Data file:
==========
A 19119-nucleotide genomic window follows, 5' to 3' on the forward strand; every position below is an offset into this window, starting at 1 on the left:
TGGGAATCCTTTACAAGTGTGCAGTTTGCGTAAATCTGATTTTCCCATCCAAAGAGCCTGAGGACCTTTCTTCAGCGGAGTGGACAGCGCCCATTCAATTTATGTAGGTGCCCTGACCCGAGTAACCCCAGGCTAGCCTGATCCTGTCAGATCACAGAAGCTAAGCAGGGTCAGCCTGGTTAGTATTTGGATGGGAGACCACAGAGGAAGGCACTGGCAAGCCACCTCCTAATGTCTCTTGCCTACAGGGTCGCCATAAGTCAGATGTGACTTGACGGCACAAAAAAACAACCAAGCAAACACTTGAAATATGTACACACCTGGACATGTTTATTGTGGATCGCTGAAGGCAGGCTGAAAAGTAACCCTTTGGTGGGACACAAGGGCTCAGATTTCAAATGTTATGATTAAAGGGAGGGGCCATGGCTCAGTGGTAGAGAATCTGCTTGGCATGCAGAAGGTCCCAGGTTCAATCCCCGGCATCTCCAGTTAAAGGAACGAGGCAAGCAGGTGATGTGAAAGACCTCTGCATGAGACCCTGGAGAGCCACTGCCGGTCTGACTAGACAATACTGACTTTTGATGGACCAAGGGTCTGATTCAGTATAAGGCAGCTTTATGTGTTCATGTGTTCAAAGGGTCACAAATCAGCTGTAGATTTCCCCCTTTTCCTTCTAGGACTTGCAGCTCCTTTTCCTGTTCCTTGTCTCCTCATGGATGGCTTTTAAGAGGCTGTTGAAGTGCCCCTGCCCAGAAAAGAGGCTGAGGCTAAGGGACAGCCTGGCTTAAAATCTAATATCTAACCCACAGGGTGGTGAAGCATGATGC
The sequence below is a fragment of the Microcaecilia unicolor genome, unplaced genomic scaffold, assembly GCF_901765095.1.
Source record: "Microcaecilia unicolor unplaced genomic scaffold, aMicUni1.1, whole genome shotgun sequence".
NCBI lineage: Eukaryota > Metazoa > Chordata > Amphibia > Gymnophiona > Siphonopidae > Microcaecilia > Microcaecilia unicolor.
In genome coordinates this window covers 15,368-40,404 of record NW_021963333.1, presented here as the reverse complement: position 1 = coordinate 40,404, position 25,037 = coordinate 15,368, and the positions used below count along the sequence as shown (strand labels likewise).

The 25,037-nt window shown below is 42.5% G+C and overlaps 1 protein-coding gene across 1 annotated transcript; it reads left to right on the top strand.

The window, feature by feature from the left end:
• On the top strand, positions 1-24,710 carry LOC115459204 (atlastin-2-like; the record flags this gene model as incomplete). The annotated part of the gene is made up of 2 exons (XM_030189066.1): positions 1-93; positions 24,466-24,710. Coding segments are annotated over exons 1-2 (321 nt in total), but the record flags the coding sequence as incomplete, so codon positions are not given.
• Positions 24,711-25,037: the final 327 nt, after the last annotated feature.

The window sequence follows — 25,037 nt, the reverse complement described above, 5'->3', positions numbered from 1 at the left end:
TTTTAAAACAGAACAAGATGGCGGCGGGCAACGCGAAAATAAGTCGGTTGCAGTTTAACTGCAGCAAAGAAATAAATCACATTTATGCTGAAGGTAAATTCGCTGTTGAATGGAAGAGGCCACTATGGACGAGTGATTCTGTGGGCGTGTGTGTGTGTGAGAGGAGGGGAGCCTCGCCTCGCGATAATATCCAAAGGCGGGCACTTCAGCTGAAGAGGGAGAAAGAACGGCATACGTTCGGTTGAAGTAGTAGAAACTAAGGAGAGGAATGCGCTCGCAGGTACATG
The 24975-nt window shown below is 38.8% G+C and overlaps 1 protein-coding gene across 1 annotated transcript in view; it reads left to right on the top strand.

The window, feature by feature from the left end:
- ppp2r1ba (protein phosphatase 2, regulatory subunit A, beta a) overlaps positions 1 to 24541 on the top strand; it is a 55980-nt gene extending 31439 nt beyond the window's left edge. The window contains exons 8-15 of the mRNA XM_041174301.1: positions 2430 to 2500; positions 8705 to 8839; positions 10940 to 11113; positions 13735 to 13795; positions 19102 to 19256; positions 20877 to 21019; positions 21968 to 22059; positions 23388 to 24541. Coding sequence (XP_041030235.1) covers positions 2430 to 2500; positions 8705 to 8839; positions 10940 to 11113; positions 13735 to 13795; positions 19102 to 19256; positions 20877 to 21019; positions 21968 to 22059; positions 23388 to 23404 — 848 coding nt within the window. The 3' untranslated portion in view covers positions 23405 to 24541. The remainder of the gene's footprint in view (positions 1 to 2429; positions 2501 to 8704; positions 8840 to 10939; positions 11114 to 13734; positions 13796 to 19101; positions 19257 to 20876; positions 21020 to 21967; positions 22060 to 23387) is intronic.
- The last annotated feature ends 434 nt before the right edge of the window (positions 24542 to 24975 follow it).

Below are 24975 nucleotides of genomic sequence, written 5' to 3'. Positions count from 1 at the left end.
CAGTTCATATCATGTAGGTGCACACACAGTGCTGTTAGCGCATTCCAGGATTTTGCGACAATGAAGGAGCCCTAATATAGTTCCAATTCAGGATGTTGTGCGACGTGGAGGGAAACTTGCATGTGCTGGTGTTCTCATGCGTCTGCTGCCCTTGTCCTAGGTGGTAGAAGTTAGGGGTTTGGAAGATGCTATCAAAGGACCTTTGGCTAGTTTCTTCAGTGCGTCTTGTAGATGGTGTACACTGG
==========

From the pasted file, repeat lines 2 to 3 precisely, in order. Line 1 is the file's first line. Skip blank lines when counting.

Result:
TGGGAATCCTTTACAAGTGTGCAGTTTGCGTAAATCTGATTTTCCCATCCAAAGAGCCTGAGGACCTTTCTTCAGCGGAGTGGACAGCGCCCATTCAATTTATGTAGGTGCCCTGACCCGAGTAACCCCAGGCTAGCCTGATCCTGTCAGATCACAGAAGCTAAGCAGGGTCAGCCTGGTTAGTATTTGGATGGGAGACCACAGAGGAAGGCACTGGCAAGCCACCTCCTAATGTCTCTTGCCTACAGGGTCGCCATAAGTCAGATGTGACTTGACGGCACAAAAAAACAACCAAGCAAACACTTGAAATATGTACACACCTGGACATGTTTATTGTGGATCGCTGAAGGCAGGCTGAAAAGTAACCCTTTGGTGGGACACAAGGGCTCAGATTTCAAATGTTATGATTAAAGGGAGGGGCCATGGCTCAGTGGTAGAGAATCTGCTTGGCATGCAGAAGGTCCCAGGTTCAATCCCCGGCATCTCCAGTTAAAGGAACGAGGCAAGCAGGTGATGTGAAAGACCTCTGCATGAGACCCTGGAGAGCCACTGCCGGTCTGACTAGACAATACTGACTTTTGATGGACCAAGGGTCTGATTCAGTATAAGGCAGCTTTATGTGTTCATGTGTTCAAAGGGTCACAAATCAGCTGTAGATTTCCCCCTTTTCCTTCTAGGACTTGCAGCTCCTTTTCCTGTTCCTTGTCTCCTCATGGATGGCTTTTAAGAGGCTGTTGAAGTGCCCCTGCCCAGAAAAGAGGCTGAGGCTAAGGGACAGCCTGGCTTAAAATCTAATATCTAACCCACAGGGTGGTGAAGCATGATGC
The sequence below is a fragment of the Microcaecilia unicolor genome, unplaced genomic scaffold, assembly GCF_901765095.1.